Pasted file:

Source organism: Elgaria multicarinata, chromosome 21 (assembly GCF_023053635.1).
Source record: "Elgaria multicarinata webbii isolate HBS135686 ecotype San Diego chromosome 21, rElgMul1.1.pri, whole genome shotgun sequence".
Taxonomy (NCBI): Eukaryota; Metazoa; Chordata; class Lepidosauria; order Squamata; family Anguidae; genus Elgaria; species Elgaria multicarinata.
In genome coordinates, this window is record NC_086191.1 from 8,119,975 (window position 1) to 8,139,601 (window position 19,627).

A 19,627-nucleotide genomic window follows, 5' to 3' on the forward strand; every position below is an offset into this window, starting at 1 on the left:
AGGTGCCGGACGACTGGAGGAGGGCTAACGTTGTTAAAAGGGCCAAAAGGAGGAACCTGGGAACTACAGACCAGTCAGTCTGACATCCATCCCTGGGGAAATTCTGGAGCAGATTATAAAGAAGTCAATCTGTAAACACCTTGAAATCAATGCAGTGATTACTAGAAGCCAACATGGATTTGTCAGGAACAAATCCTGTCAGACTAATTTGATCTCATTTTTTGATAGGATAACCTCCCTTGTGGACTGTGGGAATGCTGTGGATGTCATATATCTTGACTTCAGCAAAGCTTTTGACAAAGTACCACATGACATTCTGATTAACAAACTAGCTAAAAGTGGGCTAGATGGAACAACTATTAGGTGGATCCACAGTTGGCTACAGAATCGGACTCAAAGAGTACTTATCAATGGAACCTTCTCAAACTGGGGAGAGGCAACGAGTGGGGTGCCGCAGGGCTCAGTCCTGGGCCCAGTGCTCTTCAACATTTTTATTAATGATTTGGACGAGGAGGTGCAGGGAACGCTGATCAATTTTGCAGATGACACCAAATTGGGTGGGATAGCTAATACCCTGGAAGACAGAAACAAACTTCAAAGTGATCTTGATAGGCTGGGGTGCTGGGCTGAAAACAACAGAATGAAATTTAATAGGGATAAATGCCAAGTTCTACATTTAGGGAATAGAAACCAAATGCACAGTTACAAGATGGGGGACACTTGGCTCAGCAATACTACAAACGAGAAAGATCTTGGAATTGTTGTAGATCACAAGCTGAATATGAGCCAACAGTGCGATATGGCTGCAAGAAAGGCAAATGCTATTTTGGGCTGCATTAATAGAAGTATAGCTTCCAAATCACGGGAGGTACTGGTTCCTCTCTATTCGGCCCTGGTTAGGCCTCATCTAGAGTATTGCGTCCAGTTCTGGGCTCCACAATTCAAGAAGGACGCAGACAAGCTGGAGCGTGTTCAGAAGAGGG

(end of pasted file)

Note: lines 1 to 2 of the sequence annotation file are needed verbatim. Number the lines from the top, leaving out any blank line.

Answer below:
Source organism: Elgaria multicarinata, chromosome 21 (assembly GCF_023053635.1).
Source record: "Elgaria multicarinata webbii isolate HBS135686 ecotype San Diego chromosome 21, rElgMul1.1.pri, whole genome shotgun sequence".